Shell Eyes Expansion, Optimistic for Indonesian Growth
Multinational oil and gas company Royal Dutch Shell remains bullish in Indonesia, despite sluggish growth, as the company eyes expansions, a senior official said.
"We've invested heavily and we'll continue to do that," Mark Gainsborough, Shell Lubricants executive vice president, said on Thursday.
Gainsborough made the comments on the sideline of the company's kick-off ceremony of a new $132 million oil blending plant in Bekasi,West Java, which has been deemed the "most significant investment in Indonesia for many years."
"For us, building a blending plant here is a bet upon the economic success in Indonesia. If Indonesia grows well in the next two years, then it would be a good investment for us," he said.
Preparations, planning and construction on the plant began five years ago, Gainsborough said.
"I think it's a good time to be investing. What makes it ideal is if the demand was going faster, but it's still a good time," he said.
Gainsborough acknowledges Indonesia's slow growth, particularly in the automotive industry which is considered a driving force behind the lubricant and fuel industries, but he remains unconcerned.
Indonesia's economy expanded 4.73 percent in the July to September period, compared the same period a year earlier.
According to Indonesia's Automotive Industry Association, or Gaikindo, car sales shrank at a faster pace in September from a year earlier as manufacturers shipped only 92,478 cars to distributors, down from 102,711 in the same period a year earlier.
"Inevitably, you get periods where the industry is not going so well. Indeed, the sale of vehicles is quite a bit [lower]. ... But we believe it's part of a normal business cycle.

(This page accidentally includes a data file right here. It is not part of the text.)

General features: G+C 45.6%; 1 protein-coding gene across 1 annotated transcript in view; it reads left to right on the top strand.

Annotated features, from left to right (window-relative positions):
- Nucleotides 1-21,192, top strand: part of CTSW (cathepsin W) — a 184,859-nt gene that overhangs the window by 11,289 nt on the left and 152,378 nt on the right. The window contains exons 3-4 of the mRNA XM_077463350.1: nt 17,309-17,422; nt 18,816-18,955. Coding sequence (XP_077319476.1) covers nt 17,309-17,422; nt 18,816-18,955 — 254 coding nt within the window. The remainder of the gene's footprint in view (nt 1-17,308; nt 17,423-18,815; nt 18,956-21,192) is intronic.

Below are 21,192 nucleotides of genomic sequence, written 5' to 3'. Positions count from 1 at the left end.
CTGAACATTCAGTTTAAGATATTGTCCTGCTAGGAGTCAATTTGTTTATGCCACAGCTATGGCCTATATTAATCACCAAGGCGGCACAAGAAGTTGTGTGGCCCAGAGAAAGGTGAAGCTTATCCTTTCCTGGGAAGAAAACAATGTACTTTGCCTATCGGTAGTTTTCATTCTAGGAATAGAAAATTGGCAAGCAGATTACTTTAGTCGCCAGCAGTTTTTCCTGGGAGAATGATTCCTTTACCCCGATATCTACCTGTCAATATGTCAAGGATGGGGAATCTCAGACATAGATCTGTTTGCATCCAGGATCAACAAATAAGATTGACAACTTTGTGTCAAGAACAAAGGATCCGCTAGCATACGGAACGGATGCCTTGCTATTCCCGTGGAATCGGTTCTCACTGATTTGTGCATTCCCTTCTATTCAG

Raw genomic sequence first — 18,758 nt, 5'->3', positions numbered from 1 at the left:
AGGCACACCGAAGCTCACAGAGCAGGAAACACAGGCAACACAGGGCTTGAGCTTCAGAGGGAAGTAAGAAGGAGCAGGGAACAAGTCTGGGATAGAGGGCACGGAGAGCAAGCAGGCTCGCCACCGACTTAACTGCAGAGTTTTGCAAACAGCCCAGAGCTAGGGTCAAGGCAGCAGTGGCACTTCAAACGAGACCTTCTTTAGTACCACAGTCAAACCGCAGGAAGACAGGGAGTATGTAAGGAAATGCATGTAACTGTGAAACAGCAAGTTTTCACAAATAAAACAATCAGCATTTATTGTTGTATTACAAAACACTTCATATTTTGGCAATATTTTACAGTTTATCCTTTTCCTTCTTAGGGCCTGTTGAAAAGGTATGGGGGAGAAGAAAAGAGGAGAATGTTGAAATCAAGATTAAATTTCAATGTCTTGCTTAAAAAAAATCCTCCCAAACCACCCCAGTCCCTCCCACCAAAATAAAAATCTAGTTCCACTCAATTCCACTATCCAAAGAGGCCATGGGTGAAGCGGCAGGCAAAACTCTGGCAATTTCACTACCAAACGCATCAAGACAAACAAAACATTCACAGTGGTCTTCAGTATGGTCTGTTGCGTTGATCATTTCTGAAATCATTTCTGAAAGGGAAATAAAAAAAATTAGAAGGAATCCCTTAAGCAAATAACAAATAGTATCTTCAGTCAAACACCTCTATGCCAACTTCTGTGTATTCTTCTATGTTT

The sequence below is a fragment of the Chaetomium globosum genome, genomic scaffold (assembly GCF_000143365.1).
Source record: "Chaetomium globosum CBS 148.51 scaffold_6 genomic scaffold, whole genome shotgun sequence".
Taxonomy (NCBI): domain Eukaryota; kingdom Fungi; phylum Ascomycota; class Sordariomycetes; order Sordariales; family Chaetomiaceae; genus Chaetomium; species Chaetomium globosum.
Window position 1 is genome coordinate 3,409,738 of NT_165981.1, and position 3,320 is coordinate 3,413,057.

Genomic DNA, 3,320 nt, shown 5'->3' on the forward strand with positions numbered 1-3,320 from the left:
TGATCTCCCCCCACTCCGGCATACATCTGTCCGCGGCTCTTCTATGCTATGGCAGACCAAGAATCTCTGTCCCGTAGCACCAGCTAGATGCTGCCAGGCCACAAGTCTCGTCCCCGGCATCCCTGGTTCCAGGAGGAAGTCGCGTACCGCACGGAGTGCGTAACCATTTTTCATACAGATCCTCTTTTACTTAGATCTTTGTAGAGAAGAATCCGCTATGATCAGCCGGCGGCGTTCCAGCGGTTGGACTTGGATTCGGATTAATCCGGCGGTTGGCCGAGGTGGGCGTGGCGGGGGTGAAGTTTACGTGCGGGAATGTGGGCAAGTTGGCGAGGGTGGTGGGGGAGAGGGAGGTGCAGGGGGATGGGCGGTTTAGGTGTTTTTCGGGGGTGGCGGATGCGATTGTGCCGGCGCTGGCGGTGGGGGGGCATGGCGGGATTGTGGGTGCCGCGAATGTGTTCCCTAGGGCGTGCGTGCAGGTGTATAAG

"We see a lot of motorcycles at the moment, but in the future some of those motorcycle owners will want to drive cars. I think in the long run there's a lot of potential growth in the automotive sector and a lot of potential growth in the industry as a whole," he said.
In five to ten years time, Gainsborough said, the company might expand the plant in Bekasi to cope with a growing lubricant demand both domestically and overseas.
The 75,000-square meter plant, located in the Marunda Center industrial estate, can produce up to 136 million liters lubricant each year while Indonesia's demand for engine lubricant has reached 1.8 billion liters each year.
The local industry can only supply 850 million liters at this stage. "When we design a plant like this, we always design it thinking about how we will use it in the future. The space here will be able to contain more capacity in the future if the demand justifies it," he said.
Gainsborough said in his experience, plants like the one in Bekasi can add up to 50 percent of its current capacity.
"The plant wasn't designed to be an export plant ... But we would like to have the flexibility to export as well. We are discussing with the authority on how to make it simpler to export," he said.